13 Things to Do to Increase the Value of Your Home
Buying a home is most likely the biggest purchase you’ll ever make. But once you’ve made it, the financial commitment doesn’t end there.
Even though sales of existing homes are currently slowing, the amount of money that people are throwing into home renovations continues to boom. American homeowners will spend nearly $340 billion on residential improvements and repairs this year, a 7.5 percent increase from 2017, according to Harvard University’s Joint Center for Housing Studies.
But before you roll up your sleeves and start tackling projects, you need to know which ones will boost your home’s value and which could just wind up costing you a fortune with little return. Is installing a new roof with solar panels worth it? Do you really need a French door refrigerator?
Whether you’re thinking of buying a new house or putting your current home on the market, it’s important to figure out what will bring you the biggest bang for your buck.
First, Bring in a Pro
Most of us are facing a sea of possibilities in deciding what we can do to our homes. You’re probably asking, “Where do I start?” That’s where a real estate agent or an interior designer comes in. They can help you understand which home renovations will bring you the greatest return — and realtors will typically give you such advice for free.
Remember: Each house is different, and it’s important to find someone who’s good at walking in and being able to quickly assess what’s going to make the biggest impact. “It depends on the house,” Stephen Pringle, realtor and founder of SFNorth, said. “Some houses, if there’s no yard or they’re in the dark trees, then you don’t want to go too far, right? Because you’re not going to get a good return on investment.”
Once you know what kind of work you want done, make sure you get the right people to do the work. A home inspector can help you find the right crew for the job.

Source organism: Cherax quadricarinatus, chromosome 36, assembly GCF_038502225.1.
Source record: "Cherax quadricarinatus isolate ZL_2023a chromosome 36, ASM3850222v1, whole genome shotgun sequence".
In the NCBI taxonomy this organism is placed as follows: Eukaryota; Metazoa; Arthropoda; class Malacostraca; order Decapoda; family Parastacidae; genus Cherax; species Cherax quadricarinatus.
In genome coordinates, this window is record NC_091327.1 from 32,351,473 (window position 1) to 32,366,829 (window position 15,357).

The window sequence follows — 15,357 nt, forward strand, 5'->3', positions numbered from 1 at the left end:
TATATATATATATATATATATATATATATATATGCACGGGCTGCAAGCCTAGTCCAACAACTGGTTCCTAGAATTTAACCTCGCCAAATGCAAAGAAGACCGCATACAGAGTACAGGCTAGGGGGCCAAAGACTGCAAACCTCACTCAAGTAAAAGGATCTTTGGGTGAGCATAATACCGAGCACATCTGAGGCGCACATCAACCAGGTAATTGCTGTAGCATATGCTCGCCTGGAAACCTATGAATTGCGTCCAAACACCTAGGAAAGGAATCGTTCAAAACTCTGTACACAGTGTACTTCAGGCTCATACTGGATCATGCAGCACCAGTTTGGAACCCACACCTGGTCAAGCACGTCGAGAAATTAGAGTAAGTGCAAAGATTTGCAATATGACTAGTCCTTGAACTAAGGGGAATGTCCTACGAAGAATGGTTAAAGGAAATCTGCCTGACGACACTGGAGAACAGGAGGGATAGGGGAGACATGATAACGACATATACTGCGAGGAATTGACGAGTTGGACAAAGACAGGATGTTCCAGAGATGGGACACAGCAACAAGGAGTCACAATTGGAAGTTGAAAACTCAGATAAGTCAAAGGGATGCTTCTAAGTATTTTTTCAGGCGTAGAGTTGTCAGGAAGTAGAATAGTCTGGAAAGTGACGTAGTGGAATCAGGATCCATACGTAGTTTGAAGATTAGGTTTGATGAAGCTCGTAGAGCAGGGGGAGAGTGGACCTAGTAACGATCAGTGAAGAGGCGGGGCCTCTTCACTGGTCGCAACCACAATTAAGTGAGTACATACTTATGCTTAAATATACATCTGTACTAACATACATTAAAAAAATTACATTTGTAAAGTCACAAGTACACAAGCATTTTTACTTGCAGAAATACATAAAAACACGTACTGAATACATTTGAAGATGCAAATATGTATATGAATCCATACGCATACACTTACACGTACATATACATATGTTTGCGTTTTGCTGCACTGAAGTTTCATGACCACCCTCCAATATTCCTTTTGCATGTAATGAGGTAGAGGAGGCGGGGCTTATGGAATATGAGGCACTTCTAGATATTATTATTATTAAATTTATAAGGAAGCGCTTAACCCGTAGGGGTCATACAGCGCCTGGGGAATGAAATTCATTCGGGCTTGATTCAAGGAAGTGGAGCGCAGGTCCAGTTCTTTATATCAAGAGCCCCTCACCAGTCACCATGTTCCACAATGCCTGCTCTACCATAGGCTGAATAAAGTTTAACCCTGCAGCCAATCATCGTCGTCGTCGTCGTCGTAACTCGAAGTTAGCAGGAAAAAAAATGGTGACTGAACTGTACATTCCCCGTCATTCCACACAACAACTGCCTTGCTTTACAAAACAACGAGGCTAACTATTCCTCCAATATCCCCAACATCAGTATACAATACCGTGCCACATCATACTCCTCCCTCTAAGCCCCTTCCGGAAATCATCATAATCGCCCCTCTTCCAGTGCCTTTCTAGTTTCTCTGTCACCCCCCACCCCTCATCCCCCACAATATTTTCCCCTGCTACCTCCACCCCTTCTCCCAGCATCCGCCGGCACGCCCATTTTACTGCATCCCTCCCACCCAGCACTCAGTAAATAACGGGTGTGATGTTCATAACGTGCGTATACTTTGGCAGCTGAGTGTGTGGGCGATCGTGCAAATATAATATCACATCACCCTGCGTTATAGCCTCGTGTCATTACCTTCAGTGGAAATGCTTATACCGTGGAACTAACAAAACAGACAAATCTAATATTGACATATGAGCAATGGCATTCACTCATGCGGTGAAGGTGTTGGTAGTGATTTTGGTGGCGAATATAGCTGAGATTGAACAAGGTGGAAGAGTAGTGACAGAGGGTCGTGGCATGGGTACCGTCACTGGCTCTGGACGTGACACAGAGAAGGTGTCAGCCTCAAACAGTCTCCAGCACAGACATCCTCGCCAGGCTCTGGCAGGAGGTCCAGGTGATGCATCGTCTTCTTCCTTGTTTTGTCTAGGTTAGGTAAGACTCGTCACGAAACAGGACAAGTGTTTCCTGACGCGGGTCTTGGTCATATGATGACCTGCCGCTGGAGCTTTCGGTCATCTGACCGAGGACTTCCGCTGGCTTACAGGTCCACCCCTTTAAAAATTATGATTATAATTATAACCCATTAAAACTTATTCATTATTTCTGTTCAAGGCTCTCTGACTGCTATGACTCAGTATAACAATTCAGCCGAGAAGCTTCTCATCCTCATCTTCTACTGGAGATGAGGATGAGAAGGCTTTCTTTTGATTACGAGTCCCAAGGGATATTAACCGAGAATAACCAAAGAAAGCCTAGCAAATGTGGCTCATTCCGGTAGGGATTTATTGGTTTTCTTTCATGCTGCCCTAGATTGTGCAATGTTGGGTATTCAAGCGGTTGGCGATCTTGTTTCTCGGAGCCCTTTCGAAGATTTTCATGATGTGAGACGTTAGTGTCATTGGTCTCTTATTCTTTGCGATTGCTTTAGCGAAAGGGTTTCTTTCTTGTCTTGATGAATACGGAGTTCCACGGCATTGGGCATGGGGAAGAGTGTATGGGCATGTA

Check Your Levels
Depending on the house, there are different levels you can take if you’re planning on selling your home, Pringle says.
“Basically, if you get to the point where someone could move in and do stuff later, that is really an important level to get to. You want to capture as many people as possible, and you don’t want to turn those people away since that might be the person who gives you the highest price and maybe the best return.”
Pringle adds, “You can walk through and say, ‘You need to change the dirty carpet or you need to paint walls, but the point is that you need to get to a place where someone can walk in and say, ‘Honey, we can live here and we wouldn’t have to do a bunch to move in.’ That’s key.”
So what will it cost you to get to that point? It could be anywhere from $25,000 to $50,000, according to Pringle. “Our average is about $25,000 to get a house ready, maybe $30,000 now,” Pringle said. “That’s with just basic cosmetic stuff. That’s kind of a baseline.”
Make a Good First Impression
Don’t forget that the entryway is where people are going to form their first impression of your home. It’s easy to get carried away with interior renovations, but it’s just as important to remember the outside of your house.
“Anything that’s at the front of the house, that’s at the entry when they first walk in, you really want to make that more special than, say, the back of the house,” said Pringle. “That’s where you first start opening their mind, and they start thinking, ‘Well, maybe I could live here. Look how cute this is.’ That’s kind of an obvious thing, but a lot of people forget that.”
Sprucing up the entryway of your home is fairly easy and doesn’t have to cost a ton of money. For instance, you could paint your front door a bright color that contrasts with the siding and trim, plant colorful flowers in eye-catching containers, or upgrade the exterior lighting with chic lanterns or pendant lights.
Clear the Clutter
When potential buyers step into your house, they’ll want to envision themselves living there — and that’s pretty hard to do if your walls are covered in framed family photos and your kitchen counters are littered with all your favorite cooking gadgets. In a 2017 survey by the National Association of Realtors, 93 percent of agents recommended decluttering a home as the most common home improvement that sellers should make.
Walk through your home and clear out anything that isn’t essential. Countertops and shelves should be relatively bare with just some simple yet striking decor accessories. Even closets should look organized and appealing.
Check out Marie Kondo’s “Life-Changing Magic of Tidying Up” for tips on how to simplify and declutter your home.
Hire a Stager
The best way to clear out the clutter is to hire a professional stager. A good stager will be able highlight all the best features of your home and minimize the flaws. He or she will know which items should go into storage or if your clunky dining table needs to be replaced with a sleeker, high-end design.
The cost of staging varies depending on where you live, but it’s money well spent considering that an expertly staged home will likely draw in more offers. Your realtor can usually recommend a professional stager who has had successful results in the past.
Stay on Top of Repairs